Many businesses consider blogs “a cost of doing business,” or code for “We’re not sure what it does but we’re afraid to stop doing it.”
In this article I will explore why and how to make your blog the hub of your content marketing plan?
Why make your blog your content marketing hub?
To put a slightly different spin on what Chris Brogan says, blogs are your home base; they are at the center of your content marketing system.
Whether you’re a small business or a Fortune 100 company, blogs should be at the heart of your content marketing because blogs fuel social media, search optimization and the sales process.
The top five reasons to use a blog as your content hub are:
- Blogs are owned media. Your blog content is yours. You’re not at the whim of changes in the rules of third-party platforms, such as the recent changes to LinkedIn, Twitter and Instagram. A blog has the added bonus of providing an always-on crisis management channel to get your message out 24/7.
- Blogs are a form of social media. Through social sharing, comments and guest posts, blogs provide the basis for building a targeted community. In fact, HubSpot‘s research showed that blogs top other forms of social media for effectiveness.
- Blogs support search optimization. Because of their structure, blogs are search-friendly. You can enhance this by focusing each article on a specific keyword phrase and link to internal and external content.
- Blogs drive sales. To support sales, write blog posts about how to use your products and show them in context to provide prospects and customers with product information they need. Then link to your specific product pages to support the sales process.
- Blogs incorporate a streamlined CMS (content management system). At its core, blogs are an easy-to-use, low-cost content system.
7 Tips to Make Your Blog Your Content Marketing Hub
To make your blog an accountable aspect of your content marketing plan, here are seven steps to get on track.
#1: Build a Strong Blogging Foundation to Support Your Content Marketing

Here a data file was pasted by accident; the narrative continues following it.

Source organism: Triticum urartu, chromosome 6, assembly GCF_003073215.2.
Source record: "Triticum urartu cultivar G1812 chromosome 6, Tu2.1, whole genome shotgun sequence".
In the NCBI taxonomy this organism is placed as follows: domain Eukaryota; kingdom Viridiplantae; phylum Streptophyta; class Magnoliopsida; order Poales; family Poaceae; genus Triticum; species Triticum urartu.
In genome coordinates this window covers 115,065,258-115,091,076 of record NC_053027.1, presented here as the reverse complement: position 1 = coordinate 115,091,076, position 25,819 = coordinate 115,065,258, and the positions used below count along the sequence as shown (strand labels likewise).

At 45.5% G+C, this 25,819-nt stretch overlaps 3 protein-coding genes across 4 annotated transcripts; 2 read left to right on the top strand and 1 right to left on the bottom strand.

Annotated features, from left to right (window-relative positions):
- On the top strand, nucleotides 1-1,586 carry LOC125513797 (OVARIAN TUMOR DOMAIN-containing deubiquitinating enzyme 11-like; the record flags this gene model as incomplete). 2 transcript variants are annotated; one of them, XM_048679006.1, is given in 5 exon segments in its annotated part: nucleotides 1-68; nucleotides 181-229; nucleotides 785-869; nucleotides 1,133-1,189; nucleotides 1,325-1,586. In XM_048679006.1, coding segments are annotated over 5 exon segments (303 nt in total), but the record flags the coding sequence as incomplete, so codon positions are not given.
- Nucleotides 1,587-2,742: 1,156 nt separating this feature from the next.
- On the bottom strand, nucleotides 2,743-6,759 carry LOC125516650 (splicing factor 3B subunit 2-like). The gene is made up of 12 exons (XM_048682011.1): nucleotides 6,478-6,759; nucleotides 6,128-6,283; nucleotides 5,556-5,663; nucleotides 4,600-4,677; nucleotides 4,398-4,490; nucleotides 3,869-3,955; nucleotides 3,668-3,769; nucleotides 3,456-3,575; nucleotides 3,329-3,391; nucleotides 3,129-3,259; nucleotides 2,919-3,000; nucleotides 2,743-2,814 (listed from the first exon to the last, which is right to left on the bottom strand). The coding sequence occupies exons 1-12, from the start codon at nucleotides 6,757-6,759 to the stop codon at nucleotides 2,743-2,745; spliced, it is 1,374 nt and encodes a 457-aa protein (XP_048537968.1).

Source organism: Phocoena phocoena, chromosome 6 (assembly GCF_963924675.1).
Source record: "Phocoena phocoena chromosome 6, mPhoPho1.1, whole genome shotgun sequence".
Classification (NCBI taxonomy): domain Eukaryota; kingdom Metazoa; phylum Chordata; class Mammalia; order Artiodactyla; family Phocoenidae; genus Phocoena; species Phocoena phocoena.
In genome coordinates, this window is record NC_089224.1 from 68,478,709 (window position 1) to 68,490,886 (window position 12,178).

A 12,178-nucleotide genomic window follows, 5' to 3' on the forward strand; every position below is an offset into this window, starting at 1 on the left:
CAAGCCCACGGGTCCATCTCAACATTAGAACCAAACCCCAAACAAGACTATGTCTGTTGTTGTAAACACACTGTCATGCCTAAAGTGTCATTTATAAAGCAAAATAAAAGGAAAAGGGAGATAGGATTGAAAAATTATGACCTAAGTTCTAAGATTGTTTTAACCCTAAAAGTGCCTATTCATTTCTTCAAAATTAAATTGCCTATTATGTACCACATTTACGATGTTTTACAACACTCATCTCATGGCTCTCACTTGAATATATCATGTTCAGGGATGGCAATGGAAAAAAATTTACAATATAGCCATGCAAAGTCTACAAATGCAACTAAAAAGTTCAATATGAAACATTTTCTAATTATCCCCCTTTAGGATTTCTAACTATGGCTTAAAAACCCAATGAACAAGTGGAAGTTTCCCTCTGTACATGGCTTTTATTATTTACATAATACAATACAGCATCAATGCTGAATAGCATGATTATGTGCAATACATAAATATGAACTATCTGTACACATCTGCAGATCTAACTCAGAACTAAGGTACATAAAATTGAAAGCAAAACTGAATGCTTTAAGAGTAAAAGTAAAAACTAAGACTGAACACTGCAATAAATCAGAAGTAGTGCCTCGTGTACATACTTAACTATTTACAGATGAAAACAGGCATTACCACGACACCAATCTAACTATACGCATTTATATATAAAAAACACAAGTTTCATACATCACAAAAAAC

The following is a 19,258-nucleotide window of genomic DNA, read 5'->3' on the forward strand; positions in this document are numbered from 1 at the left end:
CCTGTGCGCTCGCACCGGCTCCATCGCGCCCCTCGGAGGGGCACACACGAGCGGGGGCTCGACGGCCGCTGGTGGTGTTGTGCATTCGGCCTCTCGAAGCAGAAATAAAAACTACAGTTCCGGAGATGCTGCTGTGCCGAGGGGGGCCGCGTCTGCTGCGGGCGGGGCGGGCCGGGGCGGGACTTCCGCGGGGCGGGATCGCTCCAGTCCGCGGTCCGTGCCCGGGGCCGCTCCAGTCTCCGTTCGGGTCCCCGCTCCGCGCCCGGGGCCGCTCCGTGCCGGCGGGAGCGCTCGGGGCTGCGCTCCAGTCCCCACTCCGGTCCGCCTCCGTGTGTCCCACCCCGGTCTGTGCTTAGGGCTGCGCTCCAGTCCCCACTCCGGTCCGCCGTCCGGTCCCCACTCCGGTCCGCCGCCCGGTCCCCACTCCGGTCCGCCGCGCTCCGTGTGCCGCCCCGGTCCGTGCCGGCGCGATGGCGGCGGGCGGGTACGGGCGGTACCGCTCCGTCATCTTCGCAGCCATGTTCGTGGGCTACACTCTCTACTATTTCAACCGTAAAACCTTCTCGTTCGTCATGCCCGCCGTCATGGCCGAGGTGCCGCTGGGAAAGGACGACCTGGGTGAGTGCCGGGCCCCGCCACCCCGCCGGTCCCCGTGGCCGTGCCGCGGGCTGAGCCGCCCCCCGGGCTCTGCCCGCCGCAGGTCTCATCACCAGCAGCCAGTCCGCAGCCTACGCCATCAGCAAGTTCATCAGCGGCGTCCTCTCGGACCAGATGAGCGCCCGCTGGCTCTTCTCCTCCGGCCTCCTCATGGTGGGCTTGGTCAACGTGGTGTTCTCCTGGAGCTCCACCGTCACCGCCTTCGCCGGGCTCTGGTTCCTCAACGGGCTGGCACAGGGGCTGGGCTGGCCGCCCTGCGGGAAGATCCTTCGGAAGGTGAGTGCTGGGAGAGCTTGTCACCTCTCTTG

In order for your blog to be the center of a strong content marketing plan, you’ll need to make sure you build your blog on a strong foundation.
One of your first decisions is how to set up your blog. Make sure you use your own URL. The best option is to use a self-hosted WordPress blog. Don’t use a free hosting option such as Blogger or WordPress.
Even better, incorporate your blog into your overall business website. Use http://example.com, not http://example.wordpress.com.
You’ll need to get technology resources to support your blogging efforts. Blogging should be integrated into your website. For most businesses, this translates to ongoing technology support, rather than a few minutes of someone’s time when they’re available.
These are essential to a strong foundation.
#2: Know Your Audience
Before you begin blogging, you’ll need to know whom you’re writing for and what they’re interested in reading. One way to find out more about your audience is to use marketing personas.
Create a set of marketing personas to clarify and give a personality to the people you’re trying to reach. It’s easier to write for someone you know than a faceless mass. Incorporate their content consumption habits and their social media proclivities.
Marketing personas are important for your blog, as well as other forms of content. If you’ve got distinctly different audiences you’re trying to reach, consider creating more than one blog and related content marketing.
#3: Develop Your Content Marketing Plan
Several components come into making a good content marketing plan. Here’s what you’ll want to include in your content marketing plan.
Map out your promotional calendar
Start by planning your organization’s marketing events for the year and use public holidays where appropriate. The objective is to create hooks around which to develop your content.
In addition to seasons and holidays, consider annual events that apply to your product offering. Include relevant tradeshows and conferences, as well as social media participation.
Outline your major content offerings
Based on the events selected in your promotional calendar, decide what major content offerings you’ll create such as conference talks, ebooks and webinars.